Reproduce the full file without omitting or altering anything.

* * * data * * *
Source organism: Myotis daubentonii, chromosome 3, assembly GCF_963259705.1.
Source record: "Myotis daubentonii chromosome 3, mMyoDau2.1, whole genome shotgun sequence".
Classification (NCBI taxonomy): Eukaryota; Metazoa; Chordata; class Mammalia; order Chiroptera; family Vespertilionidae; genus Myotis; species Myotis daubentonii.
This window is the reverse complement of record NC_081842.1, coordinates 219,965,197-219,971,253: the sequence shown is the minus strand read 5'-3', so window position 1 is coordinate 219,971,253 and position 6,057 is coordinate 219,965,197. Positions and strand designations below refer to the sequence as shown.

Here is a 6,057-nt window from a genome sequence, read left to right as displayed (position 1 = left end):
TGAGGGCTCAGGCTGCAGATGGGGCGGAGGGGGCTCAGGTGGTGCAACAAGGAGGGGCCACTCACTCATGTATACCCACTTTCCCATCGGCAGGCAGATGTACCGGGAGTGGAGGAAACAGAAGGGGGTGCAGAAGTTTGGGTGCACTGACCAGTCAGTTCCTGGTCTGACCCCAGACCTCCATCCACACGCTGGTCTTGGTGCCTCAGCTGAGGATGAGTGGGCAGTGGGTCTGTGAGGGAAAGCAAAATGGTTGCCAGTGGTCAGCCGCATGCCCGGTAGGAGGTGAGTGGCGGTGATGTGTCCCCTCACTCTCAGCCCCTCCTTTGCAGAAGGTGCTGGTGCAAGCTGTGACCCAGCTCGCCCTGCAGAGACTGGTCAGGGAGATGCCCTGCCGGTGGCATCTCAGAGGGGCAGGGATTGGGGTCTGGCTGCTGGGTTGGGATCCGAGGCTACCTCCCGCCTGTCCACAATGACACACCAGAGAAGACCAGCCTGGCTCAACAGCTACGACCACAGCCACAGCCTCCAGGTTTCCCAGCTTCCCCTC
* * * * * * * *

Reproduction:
Source organism: Myotis daubentonii, chromosome 3, assembly GCF_963259705.1.
Source record: "Myotis daubentonii chromosome 3, mMyoDau2.1, whole genome shotgun sequence".
Classification (NCBI taxonomy): Eukaryota; Metazoa; Chordata; class Mammalia; order Chiroptera; family Vespertilionidae; genus Myotis; species Myotis daubentonii.
This window is the reverse complement of record NC_081842.1, coordinates 219,965,197-219,971,253: the sequence shown is the minus strand read 5'-3', so window position 1 is coordinate 219,971,253 and position 6,057 is coordinate 219,965,197. Positions and strand designations below refer to the sequence as shown.

Here is a 6,057-nt window from a genome sequence, read left to right as displayed (position 1 = left end):
TGAGGGCTCAGGCTGCAGATGGGGCGGAGGGGGCTCAGGTGGTGCAACAAGGAGGGGCCACTCACTCATGTATACCCACTTTCCCATCGGCAGGCAGATGTACCGGGAGTGGAGGAAACAGAAGGGGGTGCAGAAGTTTGGGTGCACTGACCAGTCAGTTCCTGGTCTGACCCCAGACCTCCATCCACACGCTGGTCTTGGTGCCTCAGCTGAGGATGAGTGGGCAGTGGGTCTGTGAGGGAAAGCAAAATGGTTGCCAGTGGTCAGCCGCATGCCCGGTAGGAGGTGAGTGGCGGTGATGTGTCCCCTCACTCTCAGCCCCTCCTTTGCAGAAGGTGCTGGTGCAAGCTGTGACCCAGCTCGCCCTGCAGAGACTGGTCAGGGAGATGCCCTGCCGGTGGCATCTCAGAGGGGCAGGGATTGGGGTCTGGCTGCTGGGTTGGGATCCGAGGCTACCTCCCGCCTGTCCACAATGACACACCAGAGAAGACCAGCCTGGCTCAACAGCTACGACCACAGCCACAGCCTCCAGGTTTCCCAGCTTCCCCTC